Denver score — renal median 0 (0, 0) 1 (0, 2) 0 (0, 0) <0.0001
 Denver score — cardiac median 0 (0, 1) 1 (0, 2) 0 (0, 1) <0.0001
 Denver score — respiratory median 0 (0, 2) 2 (0, 2) 0 (0, 2) <0.0001
Quantitative variables are summarized as either mean (SD) or median (quartile 1, quartile 3). Categorical variables are summarized as frequency count and percentage. p Values for comparison of AKI versus no AKI were from t tests or Wilcoxon-Mann-Whitney tests for quantitative variables and χ2 tests for categorical variables.
BD, base deficit; Hb, hemoglobin; HR, heart rate; FFP, fresh frozen plasma.

Primary Outcome: Incidence of AKI Among Trauma Patients

There was a total of 89 patients (13.4%) within the cohort who developed AKI as per the KDIGO criteria within 72 hours of initial contrast dose. Of these, 62 (70%) had stage 1, 11 (12%) had stage 2, and 16 (18%) had stage 3. Applying the most frequently used criteria for defining CI-AKI in trauma patients, it was found that 96 patients (14.5%) were classified as having CI-AKI.

Characteristics Among AKI Trauma Patients

Patients with AKI had a mean age of 50.1 years (SD, 19.5 years), and 73 (82%) of these patients were male. Median ISS was 29 (22–41), and median creatinine at time of admission before initial scan was 117 (88–141). Other laboratory values at admission, vital signs at admission, and fluid and blood product management in first 24 hours are shown in Table 1. Of the patients with AKI, 13 (15%) had comorbidities. The number of AKI patients needing an interventional radiographic contrast procedure during their admission was 16 (18%), and of these, 9 (10%) had the procedure within 72 hours. Six (75%) of these patients received suprarenal intra-arterial contrast, and two (25%) received infrarenal intra-arterial contrast. The median dose of contrast received within 72 hours was 100 mL (100–150 mL).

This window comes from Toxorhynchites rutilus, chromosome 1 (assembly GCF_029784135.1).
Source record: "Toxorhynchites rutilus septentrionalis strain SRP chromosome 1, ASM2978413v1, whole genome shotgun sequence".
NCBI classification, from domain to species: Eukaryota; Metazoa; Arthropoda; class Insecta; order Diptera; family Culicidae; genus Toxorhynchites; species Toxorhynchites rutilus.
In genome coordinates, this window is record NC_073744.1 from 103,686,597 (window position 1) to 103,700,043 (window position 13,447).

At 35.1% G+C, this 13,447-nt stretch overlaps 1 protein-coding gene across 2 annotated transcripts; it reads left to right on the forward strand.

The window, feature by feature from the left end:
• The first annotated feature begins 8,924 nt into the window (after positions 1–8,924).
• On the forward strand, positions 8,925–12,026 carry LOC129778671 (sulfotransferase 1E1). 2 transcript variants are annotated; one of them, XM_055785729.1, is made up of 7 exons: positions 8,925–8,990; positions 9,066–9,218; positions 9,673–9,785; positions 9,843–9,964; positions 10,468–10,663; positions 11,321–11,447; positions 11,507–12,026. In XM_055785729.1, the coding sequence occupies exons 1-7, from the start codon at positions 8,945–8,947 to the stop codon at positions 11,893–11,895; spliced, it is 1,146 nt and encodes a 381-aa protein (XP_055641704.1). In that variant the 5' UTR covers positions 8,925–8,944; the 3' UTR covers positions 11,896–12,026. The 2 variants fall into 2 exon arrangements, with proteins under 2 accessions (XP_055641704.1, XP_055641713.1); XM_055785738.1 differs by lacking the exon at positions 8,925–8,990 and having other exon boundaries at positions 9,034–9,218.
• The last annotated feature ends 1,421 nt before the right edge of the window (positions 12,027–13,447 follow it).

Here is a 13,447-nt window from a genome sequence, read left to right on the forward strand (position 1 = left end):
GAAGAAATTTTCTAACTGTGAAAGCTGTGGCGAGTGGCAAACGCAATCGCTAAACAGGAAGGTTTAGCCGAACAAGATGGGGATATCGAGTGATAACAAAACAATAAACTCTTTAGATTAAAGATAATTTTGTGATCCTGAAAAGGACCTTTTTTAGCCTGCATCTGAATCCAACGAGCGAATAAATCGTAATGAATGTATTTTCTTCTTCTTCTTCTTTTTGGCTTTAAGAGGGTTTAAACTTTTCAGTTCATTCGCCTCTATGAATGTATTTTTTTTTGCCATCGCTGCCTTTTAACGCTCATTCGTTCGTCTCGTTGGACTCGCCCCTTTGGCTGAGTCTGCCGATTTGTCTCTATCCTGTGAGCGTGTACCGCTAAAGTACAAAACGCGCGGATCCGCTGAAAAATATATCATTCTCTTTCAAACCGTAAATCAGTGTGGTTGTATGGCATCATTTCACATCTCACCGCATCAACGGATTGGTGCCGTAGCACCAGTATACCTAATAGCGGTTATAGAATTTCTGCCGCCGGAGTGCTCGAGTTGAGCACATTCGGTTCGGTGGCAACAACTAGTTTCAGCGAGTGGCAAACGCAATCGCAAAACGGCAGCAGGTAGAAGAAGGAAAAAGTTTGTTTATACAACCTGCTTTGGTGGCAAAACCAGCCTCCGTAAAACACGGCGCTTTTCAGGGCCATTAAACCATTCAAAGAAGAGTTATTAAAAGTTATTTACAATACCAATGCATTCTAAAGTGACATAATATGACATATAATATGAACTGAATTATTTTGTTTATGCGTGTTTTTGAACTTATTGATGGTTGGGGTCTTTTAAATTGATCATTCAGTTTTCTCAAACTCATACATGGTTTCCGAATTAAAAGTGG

Secondary Outcomes Among Trauma Patients With AKI

Fourteen (16%) of the 89 AKI patients died. The mortality among non-AKI patients was 22 (3.8%). Thirty-seven (42%) AKI patients developed MOF. Comparatively, 38 patients (6.6%) without AKI developed MOF. Twenty AKI patients (22%) had a grade 3 Denver renal score during their admission in ICU, and 60 (67%) of these patients needed inotropic support. The highest grades given for other components of the Denver score and the median of the highest score obtained during ICU admission are shown in Table 1. Median ICU LOS and hospital LOS for trauma patients with AKI were 8 (4–14) days and 24 (14–46) days, respectively. Seventeen (20%) of the patients with AKI needed RRT during their hospital admission.

Predictors of AKI and the Role of Additional Contrast